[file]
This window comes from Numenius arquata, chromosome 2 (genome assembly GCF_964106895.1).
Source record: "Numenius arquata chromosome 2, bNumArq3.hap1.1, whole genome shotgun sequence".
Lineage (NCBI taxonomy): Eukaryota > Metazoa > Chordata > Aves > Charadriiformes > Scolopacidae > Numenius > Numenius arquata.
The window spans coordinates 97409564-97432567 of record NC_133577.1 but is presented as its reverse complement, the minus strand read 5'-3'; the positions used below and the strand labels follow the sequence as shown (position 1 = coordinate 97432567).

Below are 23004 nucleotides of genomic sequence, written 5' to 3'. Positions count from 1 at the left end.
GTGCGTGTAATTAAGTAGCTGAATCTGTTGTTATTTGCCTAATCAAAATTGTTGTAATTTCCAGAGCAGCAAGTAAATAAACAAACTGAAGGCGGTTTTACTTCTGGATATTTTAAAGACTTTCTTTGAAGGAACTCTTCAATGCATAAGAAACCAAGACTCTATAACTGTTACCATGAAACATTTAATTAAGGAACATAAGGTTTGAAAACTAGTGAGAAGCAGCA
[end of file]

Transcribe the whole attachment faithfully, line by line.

This window comes from Numenius arquata, chromosome 2 (genome assembly GCF_964106895.1).
Source record: "Numenius arquata chromosome 2, bNumArq3.hap1.1, whole genome shotgun sequence".
Lineage (NCBI taxonomy): Eukaryota > Metazoa > Chordata > Aves > Charadriiformes > Scolopacidae > Numenius > Numenius arquata.
The window spans coordinates 97409564-97432567 of record NC_133577.1 but is presented as its reverse complement, the minus strand read 5'-3'; the positions used below and the strand labels follow the sequence as shown (position 1 = coordinate 97432567).

Below are 23004 nucleotides of genomic sequence, written 5' to 3'. Positions count from 1 at the left end.
GTGCGTGTAATTAAGTAGCTGAATCTGTTGTTATTTGCCTAATCAAAATTGTTGTAATTTCCAGAGCAGCAAGTAAATAAACAAACTGAAGGCGGTTTTACTTCTGGATATTTTAAAGACTTTCTTTGAAGGAACTCTTCAATGCATAAGAAACCAAGACTCTATAACTGTTACCATGAAACATTTAATTAAGGAACATAAGGTTTGAAAACTAGTGAGAAGCAGCA